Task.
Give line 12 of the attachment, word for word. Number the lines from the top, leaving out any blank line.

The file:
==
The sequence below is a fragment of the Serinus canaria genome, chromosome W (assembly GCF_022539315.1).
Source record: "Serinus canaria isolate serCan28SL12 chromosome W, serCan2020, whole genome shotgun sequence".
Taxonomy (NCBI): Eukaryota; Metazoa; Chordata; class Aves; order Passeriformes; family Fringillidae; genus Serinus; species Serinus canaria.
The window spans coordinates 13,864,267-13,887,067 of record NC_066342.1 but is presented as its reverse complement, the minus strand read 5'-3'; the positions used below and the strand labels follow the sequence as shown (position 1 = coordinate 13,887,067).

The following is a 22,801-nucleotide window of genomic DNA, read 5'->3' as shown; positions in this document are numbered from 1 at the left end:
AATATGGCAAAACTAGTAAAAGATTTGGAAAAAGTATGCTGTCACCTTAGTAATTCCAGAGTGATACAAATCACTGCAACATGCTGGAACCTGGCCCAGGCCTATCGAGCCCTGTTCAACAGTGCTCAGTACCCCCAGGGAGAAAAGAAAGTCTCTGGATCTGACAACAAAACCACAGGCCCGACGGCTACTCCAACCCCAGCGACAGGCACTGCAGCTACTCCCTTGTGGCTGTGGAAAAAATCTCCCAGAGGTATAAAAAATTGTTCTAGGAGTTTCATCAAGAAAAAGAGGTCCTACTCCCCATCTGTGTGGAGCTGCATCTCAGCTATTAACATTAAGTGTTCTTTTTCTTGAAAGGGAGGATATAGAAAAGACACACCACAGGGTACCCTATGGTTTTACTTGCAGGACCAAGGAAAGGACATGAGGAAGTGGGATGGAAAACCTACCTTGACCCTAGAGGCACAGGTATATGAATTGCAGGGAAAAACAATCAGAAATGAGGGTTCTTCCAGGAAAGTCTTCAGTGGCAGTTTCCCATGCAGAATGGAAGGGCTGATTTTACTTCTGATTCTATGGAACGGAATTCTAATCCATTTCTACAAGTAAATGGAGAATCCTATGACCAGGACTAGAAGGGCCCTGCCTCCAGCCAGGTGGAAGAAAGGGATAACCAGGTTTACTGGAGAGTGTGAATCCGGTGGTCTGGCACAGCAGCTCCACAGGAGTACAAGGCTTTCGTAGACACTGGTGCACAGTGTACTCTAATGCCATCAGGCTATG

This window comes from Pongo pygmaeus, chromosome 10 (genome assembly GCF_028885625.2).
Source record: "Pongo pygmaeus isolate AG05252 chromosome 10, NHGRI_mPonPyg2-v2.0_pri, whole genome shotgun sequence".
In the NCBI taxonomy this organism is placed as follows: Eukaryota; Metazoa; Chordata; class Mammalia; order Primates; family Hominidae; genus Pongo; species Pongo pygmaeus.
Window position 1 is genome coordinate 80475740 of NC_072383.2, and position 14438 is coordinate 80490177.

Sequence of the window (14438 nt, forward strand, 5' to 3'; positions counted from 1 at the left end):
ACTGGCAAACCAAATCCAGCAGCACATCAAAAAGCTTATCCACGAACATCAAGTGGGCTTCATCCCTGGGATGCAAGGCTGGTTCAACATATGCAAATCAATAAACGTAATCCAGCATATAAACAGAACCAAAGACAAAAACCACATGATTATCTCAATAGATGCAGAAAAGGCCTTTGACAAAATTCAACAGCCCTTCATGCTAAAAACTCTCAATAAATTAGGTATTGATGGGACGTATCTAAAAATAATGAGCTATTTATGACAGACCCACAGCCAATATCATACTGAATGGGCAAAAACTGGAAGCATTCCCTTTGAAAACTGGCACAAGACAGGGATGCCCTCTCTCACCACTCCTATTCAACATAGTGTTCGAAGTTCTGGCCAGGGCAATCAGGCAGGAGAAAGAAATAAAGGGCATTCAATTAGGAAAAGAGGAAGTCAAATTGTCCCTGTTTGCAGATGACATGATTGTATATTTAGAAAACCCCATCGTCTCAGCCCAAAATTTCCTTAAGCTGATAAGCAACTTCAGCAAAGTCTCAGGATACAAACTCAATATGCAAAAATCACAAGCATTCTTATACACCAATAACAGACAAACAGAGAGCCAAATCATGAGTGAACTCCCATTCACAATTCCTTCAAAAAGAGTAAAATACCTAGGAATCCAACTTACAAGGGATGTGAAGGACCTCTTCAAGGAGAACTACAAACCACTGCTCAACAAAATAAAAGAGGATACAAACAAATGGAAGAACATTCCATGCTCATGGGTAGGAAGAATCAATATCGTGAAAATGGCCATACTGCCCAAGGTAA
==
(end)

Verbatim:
ACTGGCAAACCAAATCCAGCAGCACATCAAAAAGCTTATCCACGAACATCAAGTGGGCTTCATCCCTGGGATGCAAGGCTGGTTCAACATATGCAAATCAATAAACGTAATCCAGCATATAAACAGAACCAAAGACAAAAACCACATGATTATCTCAATAGATGCAGAAAAGGCCTTTGACAAAATTCAACAGCCCTTCATGCTAAAAACTCTCAATAAATTAGGTATTGATGGGACGTATCTAAAAATAATGAGCTATTTATGACAGACCCACAGCCAATATCATACTGAATGGGCAAAAACTGGAAGCATTCCCTTTGAAAACTGGCACAAGACAGGGATGCCCTCTCTCACCACTCCTATTCAACATAGTGTTCGAAGTTCTGGCCAGGGCAATCAGGCAGGAGAAAGAAATAAAGGGCATTCAATTAGGAAAAGAGGAAGTCAAATTGTCCCTGTTTGCAGATGACATGATTGTATATTTAGAAAACCCCATCGTCTCAGCCCAAAATTTCCTTAAGCTGATAAGCAACTTCAGCAAAGTCTCAGGATACAAACTCAATATGCAAAAATCACAAGCATTCTTATACACCAATAACAGACAAACAGAGAGCCAAATCATGAGTGAACTCCCATTCACAATTCCTTCAAAAAGAGTAAAATACCTAGGAATCCAACTTACAAGGGATGTGAAGGACCTCTTCAAGGAGAACTACAAACCACTGCTCAACAAAATAAAAGAGGATACAAACAAATGGAAGAACATTCCATGCTCATGGGTAGGAAGAATCAATATCGTGAAAATGGCCATACTGCCCAAGGTAA